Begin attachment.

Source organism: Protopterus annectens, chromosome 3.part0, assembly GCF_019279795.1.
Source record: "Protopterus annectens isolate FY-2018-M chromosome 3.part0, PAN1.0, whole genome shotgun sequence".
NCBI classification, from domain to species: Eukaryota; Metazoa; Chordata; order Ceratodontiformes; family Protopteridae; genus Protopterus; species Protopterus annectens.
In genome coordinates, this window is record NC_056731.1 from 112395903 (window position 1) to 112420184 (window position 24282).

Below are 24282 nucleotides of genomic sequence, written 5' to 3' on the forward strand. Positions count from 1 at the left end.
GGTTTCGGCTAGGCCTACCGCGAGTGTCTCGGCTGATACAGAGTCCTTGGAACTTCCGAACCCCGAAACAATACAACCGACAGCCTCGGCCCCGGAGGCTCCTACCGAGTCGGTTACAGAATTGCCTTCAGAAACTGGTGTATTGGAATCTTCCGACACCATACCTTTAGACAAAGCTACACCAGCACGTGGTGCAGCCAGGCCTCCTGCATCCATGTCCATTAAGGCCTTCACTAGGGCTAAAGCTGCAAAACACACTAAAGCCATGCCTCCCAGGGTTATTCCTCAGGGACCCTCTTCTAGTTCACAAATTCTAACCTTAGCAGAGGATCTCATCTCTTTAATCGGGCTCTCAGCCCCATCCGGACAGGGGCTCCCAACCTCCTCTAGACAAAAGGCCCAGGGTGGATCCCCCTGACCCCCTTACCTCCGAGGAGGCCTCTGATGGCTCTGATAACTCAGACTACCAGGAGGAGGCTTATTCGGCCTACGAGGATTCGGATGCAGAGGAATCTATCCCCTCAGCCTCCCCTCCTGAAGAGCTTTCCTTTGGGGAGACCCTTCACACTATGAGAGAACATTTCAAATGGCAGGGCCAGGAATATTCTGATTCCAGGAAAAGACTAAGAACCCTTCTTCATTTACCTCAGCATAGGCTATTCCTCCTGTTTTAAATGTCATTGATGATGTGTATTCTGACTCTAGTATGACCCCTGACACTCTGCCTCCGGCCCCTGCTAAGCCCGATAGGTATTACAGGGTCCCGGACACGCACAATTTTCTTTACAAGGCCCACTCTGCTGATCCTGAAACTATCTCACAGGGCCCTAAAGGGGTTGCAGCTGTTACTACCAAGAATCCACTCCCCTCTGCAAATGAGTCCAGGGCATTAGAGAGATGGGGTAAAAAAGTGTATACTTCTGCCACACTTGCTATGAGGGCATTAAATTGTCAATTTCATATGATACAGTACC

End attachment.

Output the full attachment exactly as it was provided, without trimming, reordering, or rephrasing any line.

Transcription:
Source organism: Protopterus annectens, chromosome 3.part0, assembly GCF_019279795.1.
Source record: "Protopterus annectens isolate FY-2018-M chromosome 3.part0, PAN1.0, whole genome shotgun sequence".
NCBI classification, from domain to species: Eukaryota; Metazoa; Chordata; order Ceratodontiformes; family Protopteridae; genus Protopterus; species Protopterus annectens.
In genome coordinates, this window is record NC_056731.1 from 112395903 (window position 1) to 112420184 (window position 24282).

Below are 24282 nucleotides of genomic sequence, written 5' to 3' on the forward strand. Positions count from 1 at the left end.
GGTTTCGGCTAGGCCTACCGCGAGTGTCTCGGCTGATACAGAGTCCTTGGAACTTCCGAACCCCGAAACAATACAACCGACAGCCTCGGCCCCGGAGGCTCCTACCGAGTCGGTTACAGAATTGCCTTCAGAAACTGGTGTATTGGAATCTTCCGACACCATACCTTTAGACAAAGCTACACCAGCACGTGGTGCAGCCAGGCCTCCTGCATCCATGTCCATTAAGGCCTTCACTAGGGCTAAAGCTGCAAAACACACTAAAGCCATGCCTCCCAGGGTTATTCCTCAGGGACCCTCTTCTAGTTCACAAATTCTAACCTTAGCAGAGGATCTCATCTCTTTAATCGGGCTCTCAGCCCCATCCGGACAGGGGCTCCCAACCTCCTCTAGACAAAAGGCCCAGGGTGGATCCCCCTGACCCCCTTACCTCCGAGGAGGCCTCTGATGGCTCTGATAACTCAGACTACCAGGAGGAGGCTTATTCGGCCTACGAGGATTCGGATGCAGAGGAATCTATCCCCTCAGCCTCCCCTCCTGAAGAGCTTTCCTTTGGGGAGACCCTTCACACTATGAGAGAACATTTCAAATGGCAGGGCCAGGAATATTCTGATTCCAGGAAAAGACTAAGAACCCTTCTTCATTTACCTCAGCATAGGCTATTCCTCCTGTTTTAAATGTCATTGATGATGTGTATTCTGACTCTAGTATGACCCCTGACACTCTGCCTCCGGCCCCTGCTAAGCCCGATAGGTATTACAGGGTCCCGGACACGCACAATTTTCTTTACAAGGCCCACTCTGCTGATCCTGAAACTATCTCACAGGGCCCTAAAGGGGTTGCAGCTGTTACTACCAAGAATCCACTCCCCTCTGCAAATGAGTCCAGGGCATTAGAGAGATGGGGTAAAAAAGTGTATACTTCTGCCACACTTGCTATGAGGGCATTAAATTGTCAATTTCATATGATACAGTACC